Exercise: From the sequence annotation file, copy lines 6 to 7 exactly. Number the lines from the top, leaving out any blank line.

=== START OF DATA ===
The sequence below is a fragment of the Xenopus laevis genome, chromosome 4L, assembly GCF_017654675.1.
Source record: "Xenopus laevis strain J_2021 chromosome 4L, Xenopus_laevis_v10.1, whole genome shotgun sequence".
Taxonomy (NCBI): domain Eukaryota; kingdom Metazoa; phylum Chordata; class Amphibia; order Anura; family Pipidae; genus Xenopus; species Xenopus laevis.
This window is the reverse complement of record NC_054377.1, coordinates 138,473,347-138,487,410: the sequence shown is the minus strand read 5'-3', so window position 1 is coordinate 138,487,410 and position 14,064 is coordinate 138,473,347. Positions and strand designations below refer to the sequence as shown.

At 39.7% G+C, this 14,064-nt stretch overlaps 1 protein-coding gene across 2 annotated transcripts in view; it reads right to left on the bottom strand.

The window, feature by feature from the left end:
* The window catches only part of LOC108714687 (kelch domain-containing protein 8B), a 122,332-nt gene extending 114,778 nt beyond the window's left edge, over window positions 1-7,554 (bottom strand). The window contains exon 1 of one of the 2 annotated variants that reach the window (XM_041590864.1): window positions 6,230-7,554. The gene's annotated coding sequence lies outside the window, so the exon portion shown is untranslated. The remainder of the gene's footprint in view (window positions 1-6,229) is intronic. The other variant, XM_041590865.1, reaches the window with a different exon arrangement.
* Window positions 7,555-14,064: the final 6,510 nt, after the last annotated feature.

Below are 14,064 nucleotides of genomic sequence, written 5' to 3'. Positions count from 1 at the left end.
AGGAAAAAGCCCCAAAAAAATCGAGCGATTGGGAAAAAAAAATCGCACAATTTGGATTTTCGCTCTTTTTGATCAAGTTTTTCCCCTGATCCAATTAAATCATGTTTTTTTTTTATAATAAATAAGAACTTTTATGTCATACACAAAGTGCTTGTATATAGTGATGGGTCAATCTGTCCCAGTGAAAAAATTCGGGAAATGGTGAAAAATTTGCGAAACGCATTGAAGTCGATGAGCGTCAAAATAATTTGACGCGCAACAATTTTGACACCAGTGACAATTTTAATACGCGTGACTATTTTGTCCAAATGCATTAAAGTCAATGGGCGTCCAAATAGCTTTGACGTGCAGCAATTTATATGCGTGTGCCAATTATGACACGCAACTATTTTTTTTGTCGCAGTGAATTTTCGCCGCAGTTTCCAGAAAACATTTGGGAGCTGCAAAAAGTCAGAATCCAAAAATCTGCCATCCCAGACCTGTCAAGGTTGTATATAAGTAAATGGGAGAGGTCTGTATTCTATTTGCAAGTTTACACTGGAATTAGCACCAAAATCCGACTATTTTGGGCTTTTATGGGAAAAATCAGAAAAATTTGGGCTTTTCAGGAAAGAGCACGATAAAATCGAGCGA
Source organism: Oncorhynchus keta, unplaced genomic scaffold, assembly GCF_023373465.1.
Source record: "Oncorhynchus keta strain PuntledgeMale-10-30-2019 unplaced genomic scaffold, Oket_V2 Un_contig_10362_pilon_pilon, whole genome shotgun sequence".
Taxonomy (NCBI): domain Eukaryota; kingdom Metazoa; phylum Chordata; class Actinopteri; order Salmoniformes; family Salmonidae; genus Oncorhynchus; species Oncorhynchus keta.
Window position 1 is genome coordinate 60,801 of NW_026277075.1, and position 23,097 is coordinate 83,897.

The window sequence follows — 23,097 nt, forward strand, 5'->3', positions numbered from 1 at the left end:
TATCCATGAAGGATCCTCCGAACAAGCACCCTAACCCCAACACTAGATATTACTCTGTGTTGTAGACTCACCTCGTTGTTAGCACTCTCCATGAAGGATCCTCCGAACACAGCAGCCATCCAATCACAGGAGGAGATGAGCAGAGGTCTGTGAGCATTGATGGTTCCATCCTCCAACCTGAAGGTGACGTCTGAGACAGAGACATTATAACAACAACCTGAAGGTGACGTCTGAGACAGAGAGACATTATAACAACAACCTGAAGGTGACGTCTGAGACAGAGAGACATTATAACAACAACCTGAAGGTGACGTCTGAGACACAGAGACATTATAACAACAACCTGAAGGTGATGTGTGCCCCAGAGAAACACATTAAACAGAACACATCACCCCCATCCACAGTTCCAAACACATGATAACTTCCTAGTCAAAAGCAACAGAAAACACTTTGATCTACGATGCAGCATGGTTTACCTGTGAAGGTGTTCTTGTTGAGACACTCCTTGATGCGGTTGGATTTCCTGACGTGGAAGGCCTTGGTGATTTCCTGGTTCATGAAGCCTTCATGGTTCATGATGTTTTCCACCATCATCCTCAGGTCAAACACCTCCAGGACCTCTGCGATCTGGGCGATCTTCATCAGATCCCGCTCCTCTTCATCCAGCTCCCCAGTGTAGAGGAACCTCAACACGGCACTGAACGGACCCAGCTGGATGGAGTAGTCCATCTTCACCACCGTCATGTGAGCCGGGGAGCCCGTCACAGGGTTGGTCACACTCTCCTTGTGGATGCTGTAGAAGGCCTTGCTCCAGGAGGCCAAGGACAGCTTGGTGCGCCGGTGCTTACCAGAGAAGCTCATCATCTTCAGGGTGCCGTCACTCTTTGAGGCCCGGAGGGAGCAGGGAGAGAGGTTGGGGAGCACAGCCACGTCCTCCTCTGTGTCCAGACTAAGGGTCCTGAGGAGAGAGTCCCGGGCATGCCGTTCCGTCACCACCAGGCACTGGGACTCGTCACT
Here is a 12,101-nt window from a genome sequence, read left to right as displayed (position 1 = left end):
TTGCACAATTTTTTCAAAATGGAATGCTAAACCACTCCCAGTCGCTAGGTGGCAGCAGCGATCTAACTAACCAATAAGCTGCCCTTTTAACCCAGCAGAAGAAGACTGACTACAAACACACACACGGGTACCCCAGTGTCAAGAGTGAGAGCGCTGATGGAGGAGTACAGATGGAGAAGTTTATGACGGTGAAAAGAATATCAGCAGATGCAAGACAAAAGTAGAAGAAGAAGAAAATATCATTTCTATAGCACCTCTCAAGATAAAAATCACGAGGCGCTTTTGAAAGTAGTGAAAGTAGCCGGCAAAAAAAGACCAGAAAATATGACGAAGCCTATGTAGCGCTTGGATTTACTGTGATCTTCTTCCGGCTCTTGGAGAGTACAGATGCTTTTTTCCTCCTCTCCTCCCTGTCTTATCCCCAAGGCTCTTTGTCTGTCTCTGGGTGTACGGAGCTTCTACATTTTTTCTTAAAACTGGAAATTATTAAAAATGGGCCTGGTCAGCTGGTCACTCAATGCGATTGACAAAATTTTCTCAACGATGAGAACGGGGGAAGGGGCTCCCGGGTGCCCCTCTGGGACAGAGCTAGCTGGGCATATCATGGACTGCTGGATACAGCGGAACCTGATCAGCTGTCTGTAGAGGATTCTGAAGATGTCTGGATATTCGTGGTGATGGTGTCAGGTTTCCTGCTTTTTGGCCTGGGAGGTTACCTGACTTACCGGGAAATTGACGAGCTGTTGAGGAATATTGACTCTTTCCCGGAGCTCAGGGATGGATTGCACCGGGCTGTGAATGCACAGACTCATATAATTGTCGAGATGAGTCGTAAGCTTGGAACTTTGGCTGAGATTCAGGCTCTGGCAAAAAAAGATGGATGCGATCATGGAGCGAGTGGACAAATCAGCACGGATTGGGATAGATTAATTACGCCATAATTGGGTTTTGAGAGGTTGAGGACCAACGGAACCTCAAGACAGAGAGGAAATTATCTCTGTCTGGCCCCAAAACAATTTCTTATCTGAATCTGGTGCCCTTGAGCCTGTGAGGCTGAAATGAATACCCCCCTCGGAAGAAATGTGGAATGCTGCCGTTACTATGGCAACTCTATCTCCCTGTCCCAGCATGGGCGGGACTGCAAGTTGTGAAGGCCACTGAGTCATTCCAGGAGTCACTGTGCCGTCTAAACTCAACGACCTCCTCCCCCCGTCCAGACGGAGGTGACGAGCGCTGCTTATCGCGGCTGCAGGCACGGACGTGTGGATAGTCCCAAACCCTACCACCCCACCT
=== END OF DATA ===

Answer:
The window, feature by feature from the left end:
* The window catches only part of LOC108714687 (kelch domain-containing protein 8B), a 122,332-nt gene extending 114,778 nt beyond the window's left edge, over window positions 1-7,554 (bottom strand). The window contains exon 1 of one of the 2 annotated variants that reach the window (XM_041590864.1): window positions 6,230-7,554. The gene's annotated coding sequence lies outside the window, so the exon portion shown is untranslated. The remainder of the gene's footprint in view (window positions 1-6,229) is intronic. The other variant, XM_041590865.1, reaches the window with a different exon arrangement.